Don't tell him he can't

Man overcomes stroke, walks out of KMC on 54th anniversary

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JEROME A. POLLOS/Press Ron Mills waves goodbye Wednesday as he and his wife Betty are chauffeured from Kootenai Medical Center to celebrate their 54th wedding anniversary. Ron Mills was admitted to the hospital after suffering a stroke last month. To celebrate their anniversary and his completion of rehabilitation, his wife picked him up in their 1962 Ford Sunliner convertible.

COEUR d'ALENE - Dina Hourlland knows the determination inside her father. A lifetime of watching the man do what he set his mind on instilled her with endless admiration and, sometimes, disbelief.

Wednesday morning, she and other family members and friends had yet another reason to appreciate his resolve.

This time, perhaps even more than ever.

"They never thought he was going to walk out. He walked out and got into his car," she said as her dad sat in the passenger seat of his beloved convertible 1962 Ford Convertible.

"You tell him he can't do something, tell him he probably won't, and he'll say, 'Oh yes, I will.'"

And yes, he did.

The 75-year-old Mills suffered a stroke July 8. He was paralyzed on his left side when he was admitted to Kootenai Medical Center, and faced a difficult recovery.

He did it anyway.

To prove it, he raised and lowered his left arm several times, and then lifted his left arm up and onto the table at KMC.

"When I came in here a couple weeks ago, I couldn't even do this," Mills said.

He credited the KMC staff for keeping him on track, always encouraging him.

"I just kept working," he said. "Now, I'm ready to go home."

Just in time, too, for a special celebration.

He and wife Betty celebrated their 54th wedding anniversary on Aug. 8. Before the stroke, they had planned a nice dinner. With Ron's release on Wednesday, Betty and family came up with a surprise on the date of their union.

They arrived to take him home in his detailed, cherry red Sunliner. But first, the Hayden couple was headed for Sonic Drive-In in Post Falls, where car hops serve up burgers, fries and shakes on roller skates.

An emotional Betty fought back tears as she talked about her husband and watched him from across the room as Ron awaited his release.

"It's thrilling," she said.

"I was just afraid I wasn't going to have him for another anniversary. Not only do I have him, I have him three quarters of the way back."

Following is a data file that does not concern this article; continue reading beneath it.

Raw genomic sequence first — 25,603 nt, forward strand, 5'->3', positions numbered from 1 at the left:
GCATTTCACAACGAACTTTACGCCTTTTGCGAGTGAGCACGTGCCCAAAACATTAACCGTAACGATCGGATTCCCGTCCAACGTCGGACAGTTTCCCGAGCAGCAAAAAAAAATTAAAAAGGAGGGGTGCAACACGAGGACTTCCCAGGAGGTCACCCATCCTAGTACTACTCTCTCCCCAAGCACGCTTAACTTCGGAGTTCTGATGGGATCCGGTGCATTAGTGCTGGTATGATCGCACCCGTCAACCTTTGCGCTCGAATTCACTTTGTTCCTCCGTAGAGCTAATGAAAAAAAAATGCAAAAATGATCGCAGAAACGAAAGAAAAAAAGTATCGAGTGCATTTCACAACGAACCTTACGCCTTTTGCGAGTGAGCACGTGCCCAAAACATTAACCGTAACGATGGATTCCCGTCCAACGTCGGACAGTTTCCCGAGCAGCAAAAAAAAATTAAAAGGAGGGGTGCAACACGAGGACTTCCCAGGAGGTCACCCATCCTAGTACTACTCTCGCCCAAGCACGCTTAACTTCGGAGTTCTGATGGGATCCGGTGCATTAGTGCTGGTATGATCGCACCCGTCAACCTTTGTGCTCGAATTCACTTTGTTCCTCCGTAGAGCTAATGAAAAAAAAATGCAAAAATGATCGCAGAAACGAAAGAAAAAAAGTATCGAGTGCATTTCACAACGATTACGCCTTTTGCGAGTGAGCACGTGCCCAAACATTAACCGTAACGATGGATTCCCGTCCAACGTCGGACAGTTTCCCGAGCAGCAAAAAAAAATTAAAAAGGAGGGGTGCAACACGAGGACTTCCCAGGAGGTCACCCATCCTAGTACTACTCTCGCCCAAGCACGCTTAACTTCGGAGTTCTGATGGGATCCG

Her husband, she said, is a fighter, the kind of man always ready for anything, who finishes what he starts. He has the right attitude, Betty added.

"This is another thing he's going to finish," she said of his recovery.

When Ron suffered the stroke one month ago, the outlook wasn't good, she said.

"He has gone from not being able to do anything to being able to use his hands, his legs, he's walking with a walker," she said.

"He has to build up some strength, but he's determined he's coming all the way back."

Ron is a Coeur d'Alene native. He was born in a home on 1st and Indiana, attended schools here, and delivered Press newspapers, too. He left high school in 1956 before graduating, and held many jobs. He worked in the woods, was a welder, a mechanic, a dispatcher and crane operator, among his trades. He was involved in dam construction, building roads and a range of other projects.

He and Betty met in school and have been together since. So, what's the key to a marriage that lasts 54 years?

"You don't know how hard that was," he said, smiling. "No, not really. I'm kidding. We made out real fine."

So, seriously, how do you stay together more than five decades?

"Just loving each other. Be faithful."

Ron, who had just returned from an Alaska fishing trip when he suffered the stroke, will receive home visits and continue to work on physical therapy.

"I feel good. My head's pretty clear. That's what they were worried about," he said.

No more worries.

Wednesday, with a crowd watching, Ron pushed himself from his wheelchair, stood up, then sat in the car he spent five years restoring.

Rich Westerberg, KMC registered nurse, gave Mills a final hug and joked as he said good-bye.

"Ron, take care, I mean this in all sincerity. I don't want to see you again as a patient. Come in and visit, but don't come in as patient."

Mills nodded and grinned.

A few moments later, the Ford rolled away down the street, and Ron Mills tossed up a small wave.

He was on his way back home.

No doubt, it's where he belongs.

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